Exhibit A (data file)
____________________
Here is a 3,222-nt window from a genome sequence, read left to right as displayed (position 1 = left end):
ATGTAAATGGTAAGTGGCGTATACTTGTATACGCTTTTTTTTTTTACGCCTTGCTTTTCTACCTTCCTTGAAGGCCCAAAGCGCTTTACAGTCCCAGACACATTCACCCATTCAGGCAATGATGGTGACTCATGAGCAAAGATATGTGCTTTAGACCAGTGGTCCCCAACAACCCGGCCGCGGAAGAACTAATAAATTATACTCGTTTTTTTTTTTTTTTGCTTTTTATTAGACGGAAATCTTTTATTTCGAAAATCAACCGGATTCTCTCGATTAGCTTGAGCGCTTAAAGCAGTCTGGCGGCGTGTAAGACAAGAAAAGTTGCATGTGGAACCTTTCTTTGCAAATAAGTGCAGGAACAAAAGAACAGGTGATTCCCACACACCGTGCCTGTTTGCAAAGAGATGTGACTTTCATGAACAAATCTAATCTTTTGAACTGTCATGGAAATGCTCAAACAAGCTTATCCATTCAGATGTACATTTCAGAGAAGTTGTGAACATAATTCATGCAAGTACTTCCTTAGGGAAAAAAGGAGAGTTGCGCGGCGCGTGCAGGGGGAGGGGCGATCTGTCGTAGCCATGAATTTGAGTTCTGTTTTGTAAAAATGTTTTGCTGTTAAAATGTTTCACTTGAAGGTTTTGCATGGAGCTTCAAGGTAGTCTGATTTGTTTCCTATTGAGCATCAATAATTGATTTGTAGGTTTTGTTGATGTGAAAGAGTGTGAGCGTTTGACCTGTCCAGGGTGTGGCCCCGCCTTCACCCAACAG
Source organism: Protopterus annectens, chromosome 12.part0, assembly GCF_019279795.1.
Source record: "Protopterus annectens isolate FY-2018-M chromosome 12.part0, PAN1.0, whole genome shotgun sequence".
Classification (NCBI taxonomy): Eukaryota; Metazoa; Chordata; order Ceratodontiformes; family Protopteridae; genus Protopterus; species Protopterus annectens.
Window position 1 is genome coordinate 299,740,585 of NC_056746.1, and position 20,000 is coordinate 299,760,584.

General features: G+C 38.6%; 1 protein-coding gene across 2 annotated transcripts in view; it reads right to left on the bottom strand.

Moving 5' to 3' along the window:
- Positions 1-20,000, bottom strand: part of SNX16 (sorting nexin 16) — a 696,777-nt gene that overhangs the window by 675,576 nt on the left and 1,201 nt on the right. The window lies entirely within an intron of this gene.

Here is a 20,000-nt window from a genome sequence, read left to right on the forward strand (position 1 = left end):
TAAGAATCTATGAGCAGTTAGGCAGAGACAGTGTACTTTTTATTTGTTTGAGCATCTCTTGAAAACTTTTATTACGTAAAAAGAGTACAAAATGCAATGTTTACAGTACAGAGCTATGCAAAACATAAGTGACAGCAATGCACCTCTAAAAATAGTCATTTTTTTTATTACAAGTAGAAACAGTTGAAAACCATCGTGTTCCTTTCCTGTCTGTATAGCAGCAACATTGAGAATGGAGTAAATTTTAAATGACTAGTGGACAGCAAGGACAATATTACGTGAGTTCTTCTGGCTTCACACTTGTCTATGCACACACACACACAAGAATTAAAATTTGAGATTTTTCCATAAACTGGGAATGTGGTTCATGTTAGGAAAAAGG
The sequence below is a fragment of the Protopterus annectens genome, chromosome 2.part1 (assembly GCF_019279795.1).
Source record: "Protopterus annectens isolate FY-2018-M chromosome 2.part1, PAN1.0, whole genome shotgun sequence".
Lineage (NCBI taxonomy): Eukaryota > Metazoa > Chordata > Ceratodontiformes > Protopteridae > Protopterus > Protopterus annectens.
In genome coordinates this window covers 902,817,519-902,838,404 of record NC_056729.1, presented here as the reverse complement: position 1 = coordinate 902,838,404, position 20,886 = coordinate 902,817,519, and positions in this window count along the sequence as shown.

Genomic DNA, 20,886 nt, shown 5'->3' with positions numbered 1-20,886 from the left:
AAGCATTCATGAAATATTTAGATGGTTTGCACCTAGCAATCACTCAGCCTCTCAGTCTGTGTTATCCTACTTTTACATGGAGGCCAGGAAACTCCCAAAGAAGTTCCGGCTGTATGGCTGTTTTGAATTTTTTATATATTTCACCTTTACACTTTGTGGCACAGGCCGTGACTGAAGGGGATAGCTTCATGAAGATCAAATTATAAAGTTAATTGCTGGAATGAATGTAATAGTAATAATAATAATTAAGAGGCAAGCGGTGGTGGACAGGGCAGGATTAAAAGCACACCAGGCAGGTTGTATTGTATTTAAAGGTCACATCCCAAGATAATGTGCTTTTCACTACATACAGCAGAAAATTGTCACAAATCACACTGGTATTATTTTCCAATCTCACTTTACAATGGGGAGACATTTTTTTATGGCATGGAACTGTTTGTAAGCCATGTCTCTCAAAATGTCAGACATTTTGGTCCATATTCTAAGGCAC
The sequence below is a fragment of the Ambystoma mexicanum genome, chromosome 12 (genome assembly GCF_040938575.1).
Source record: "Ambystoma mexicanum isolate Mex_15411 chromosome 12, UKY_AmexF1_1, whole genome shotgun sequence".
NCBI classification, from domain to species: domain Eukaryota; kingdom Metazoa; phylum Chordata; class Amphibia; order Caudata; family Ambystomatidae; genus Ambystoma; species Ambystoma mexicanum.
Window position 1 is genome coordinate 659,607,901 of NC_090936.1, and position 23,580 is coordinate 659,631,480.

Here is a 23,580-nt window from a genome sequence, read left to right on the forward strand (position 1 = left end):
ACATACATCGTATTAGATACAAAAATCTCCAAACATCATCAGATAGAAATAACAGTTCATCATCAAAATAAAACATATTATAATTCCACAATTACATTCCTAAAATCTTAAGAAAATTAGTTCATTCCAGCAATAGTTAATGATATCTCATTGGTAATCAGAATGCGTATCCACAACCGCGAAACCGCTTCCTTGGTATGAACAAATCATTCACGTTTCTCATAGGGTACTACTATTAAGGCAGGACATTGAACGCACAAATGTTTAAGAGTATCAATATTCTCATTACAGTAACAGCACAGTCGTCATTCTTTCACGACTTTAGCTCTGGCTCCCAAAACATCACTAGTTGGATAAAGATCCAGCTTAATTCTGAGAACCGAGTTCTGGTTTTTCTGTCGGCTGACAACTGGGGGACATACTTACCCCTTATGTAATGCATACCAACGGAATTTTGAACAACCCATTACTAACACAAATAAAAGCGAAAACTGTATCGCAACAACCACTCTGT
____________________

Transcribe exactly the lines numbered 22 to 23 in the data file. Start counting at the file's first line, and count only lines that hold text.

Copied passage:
Here is a 23,580-nt window from a genome sequence, read left to right on the forward strand (position 1 = left end):
ACATACATCGTATTAGATACAAAAATCTCCAAACATCATCAGATAGAAATAACAGTTCATCATCAAAATAAAACATATTATAATTCCACAATTACATTCCTAAAATCTTAAGAAAATTAGTTCATTCCAGCAATAGTTAATGATATCTCATTGGTAATCAGAATGCGTATCCACAACCGCGAAACCGCTTCCTTGGTATGAACAAATCATTCACGTTTCTCATAGGGTACTACTATTAAGGCAGGACATTGAACGCACAAATGTTTAAGAGTATCAATATTCTCATTACAGTAACAGCACAGTCGTCATTCTTTCACGACTTTAGCTCTGGCTCCCAAAACATCACTAGTTGGATAAAGATCCAGCTTAATTCTGAGAACCGAGTTCTGGTTTTTCTGTCGGCTGACAACTGGGGGACATACTTACCCCTTATGTAATGCATACCAACGGAATTTTGAACAACCCATTACTAACACAAATAAAAGCGAAAACTGTATCGCAACAACCACTCTGT